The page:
The Theophoric Institute of Surakosai is located at 91 Imperial Way, in the hills above the city. "Imperial Way" got its name because it runs through an affluent community of settlers, nobles or magnates in the old world Empire, who brought their wealth through the Crossing and built mansions and estates near the new-founded city. This is the main gate for non-cargo vehicles and visitors. The houses in this picture are not Institute houses, but homes for the Keilians who live and work in the area, protected by the power of the Institute.
Friday, February 27, 2009
Here's Mereth Kahn himself, holding the datasefer (what we would call a portable hard drive, but with much more capabilities) containing the "blueprints" and visualizations of the Theophoric Institute at Surakosai. Our term "star-chitect" certainly applies to Kahn.
Not only was he born into one of the premiere architectural families of Khemi, he also was a Theophore, which seems to be an excess of privilege. He managed to combine adepthood with architecture without exploding or becoming a monster. Perhaps it is the natural calmness of the Khemaru people which has saved him from that fate. But his life was not free from controversy; although he contracted an arranged marriage and fathered three children, he left his family and came out as openly gay in a society that did not tolerate such things. He is forty years old at the time I write this, and his story is definitely not over.
Thursday, February 26, 2009
Wednesday, February 25, 2009
The Theophoric Institute contains plenty of park-like spaces. This one, behind the Castle, features a landscaped amphitheater. This is used for gatherings, parties, concerts, and performances. There might even be a martial arts exhibition or a theatrical game.
I am almost at the end of the coloring phase of the Mereth Kahn project. When all the drawings are embellished, I will gather them into a more final form. I'll continue to publish them on the Noantri Blog as well. Sometimes I wish I lived at the Theophoric Institute, but then I remember what it was really like to live at a small intellectual academic community full of gifted but high-strung people, and I'd rather not go there again.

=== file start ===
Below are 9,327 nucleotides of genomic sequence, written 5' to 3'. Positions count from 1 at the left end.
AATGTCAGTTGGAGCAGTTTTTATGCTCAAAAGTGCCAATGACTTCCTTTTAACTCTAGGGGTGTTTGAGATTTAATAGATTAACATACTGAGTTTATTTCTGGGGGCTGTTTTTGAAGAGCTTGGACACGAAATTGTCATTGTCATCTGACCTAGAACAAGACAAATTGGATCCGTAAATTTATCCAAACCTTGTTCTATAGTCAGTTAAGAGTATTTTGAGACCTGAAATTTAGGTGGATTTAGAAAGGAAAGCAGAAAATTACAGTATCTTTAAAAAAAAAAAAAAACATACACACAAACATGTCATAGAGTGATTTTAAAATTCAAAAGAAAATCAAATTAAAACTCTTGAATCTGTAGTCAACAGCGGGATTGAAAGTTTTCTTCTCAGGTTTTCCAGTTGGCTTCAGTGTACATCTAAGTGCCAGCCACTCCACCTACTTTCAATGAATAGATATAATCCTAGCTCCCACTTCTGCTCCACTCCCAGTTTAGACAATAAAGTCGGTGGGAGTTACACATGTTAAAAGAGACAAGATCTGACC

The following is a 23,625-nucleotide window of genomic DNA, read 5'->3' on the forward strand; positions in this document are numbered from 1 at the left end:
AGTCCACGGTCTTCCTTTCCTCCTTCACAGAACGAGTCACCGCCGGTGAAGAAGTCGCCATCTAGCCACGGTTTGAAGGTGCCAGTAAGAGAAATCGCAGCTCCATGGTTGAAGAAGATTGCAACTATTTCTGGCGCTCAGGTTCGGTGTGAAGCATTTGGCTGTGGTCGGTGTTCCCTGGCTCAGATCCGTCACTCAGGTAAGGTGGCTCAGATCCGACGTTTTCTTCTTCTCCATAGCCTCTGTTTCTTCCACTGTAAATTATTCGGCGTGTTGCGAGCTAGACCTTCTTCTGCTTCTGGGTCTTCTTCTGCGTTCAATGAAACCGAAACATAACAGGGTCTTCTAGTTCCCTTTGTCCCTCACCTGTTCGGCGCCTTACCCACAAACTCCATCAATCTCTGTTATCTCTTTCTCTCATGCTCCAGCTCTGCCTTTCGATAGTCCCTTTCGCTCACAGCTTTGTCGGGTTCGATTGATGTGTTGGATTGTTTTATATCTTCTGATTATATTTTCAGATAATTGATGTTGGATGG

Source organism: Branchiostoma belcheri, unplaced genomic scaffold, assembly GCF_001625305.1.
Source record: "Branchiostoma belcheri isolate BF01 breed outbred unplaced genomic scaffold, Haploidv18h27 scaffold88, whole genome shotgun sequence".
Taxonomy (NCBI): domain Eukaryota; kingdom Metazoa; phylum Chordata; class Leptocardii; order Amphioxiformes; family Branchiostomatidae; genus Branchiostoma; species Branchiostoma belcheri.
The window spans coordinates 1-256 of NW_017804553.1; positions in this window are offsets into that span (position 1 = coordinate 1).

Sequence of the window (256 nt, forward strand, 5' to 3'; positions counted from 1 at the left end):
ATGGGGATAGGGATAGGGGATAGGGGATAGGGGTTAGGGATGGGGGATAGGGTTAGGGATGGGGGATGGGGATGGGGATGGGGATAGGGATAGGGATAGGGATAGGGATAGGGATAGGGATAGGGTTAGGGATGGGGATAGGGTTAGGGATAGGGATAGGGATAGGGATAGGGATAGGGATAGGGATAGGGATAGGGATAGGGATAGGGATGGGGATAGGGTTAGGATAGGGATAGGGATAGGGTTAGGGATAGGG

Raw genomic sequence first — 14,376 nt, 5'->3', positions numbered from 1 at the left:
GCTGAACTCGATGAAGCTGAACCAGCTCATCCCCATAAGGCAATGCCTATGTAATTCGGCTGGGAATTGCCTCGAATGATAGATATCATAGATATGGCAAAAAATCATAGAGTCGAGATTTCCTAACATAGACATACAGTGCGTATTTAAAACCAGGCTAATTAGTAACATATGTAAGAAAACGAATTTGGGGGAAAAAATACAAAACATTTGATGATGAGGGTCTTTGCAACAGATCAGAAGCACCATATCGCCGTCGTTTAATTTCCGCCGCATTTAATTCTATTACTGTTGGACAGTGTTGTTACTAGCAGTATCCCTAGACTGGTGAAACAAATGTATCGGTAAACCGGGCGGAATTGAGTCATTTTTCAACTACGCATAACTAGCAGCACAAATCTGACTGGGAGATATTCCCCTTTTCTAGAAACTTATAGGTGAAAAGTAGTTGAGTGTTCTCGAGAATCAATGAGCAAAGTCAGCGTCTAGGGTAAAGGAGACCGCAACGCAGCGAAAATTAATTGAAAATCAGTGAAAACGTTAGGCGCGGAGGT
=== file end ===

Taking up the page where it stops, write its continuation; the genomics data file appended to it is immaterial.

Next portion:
Tuesday, February 24, 2009
As the narrative frame explains, there is a restaurant at the Theophoric Institute, both for visitors and residents. It's on the top floor and the view from the Castle out over the bay of Surakosai is impressive. Not only that, the roof of the round "castle" turret serves as an outdoor dining area in good weather. The original concessionaires who ran the place had a menu of skewered meats, grilled fish, grains, and stews, but in the last year it has changed hands and now features more varied fare. The restaurant is named "Sharbel's," after a famous theophore of the previous century who used to conduct much of his business in a restaurant. His portrait is on the wall, along with those of other theophoric and nouetic notables.
Monday, February 23, 2009
OK, here's a couple of bits of, uh, reality. I can be an "Urban Sketcher" too! But I don't produce enough "reality" art about my city area to appear on their group blog. The octagonal tall building in the above sketch is the Sheraton Premiere, an upscale business hotel. I wonder how empty it is these days. Maybe I'll go in there and do a sketch and hope they don't throw me out. I'll draw anything if it's a building. I don't get to talk to architects much, so I don't know whether they really love buildings and are enthusiastic about design.
I am almost through with my "Architecture of Mereth Kahn" project. I will continue to post images and text from it both here and on my Noantri Blog. I hardly get any comments on my techno-mage architect and his work. When I'm done putting the images together with text and background, I'll have about 20 pages, which I will put together into a booklet of some kind, though at this moment I don't know how I will publish it, nor if anyone would even want to own it. I have spent an unusual amount of time on this, with no expectation of earning any money from it. However, it's exactly what I want to do, concerning my Noantri world, and so I've kept at it.
Sunday, February 22, 2009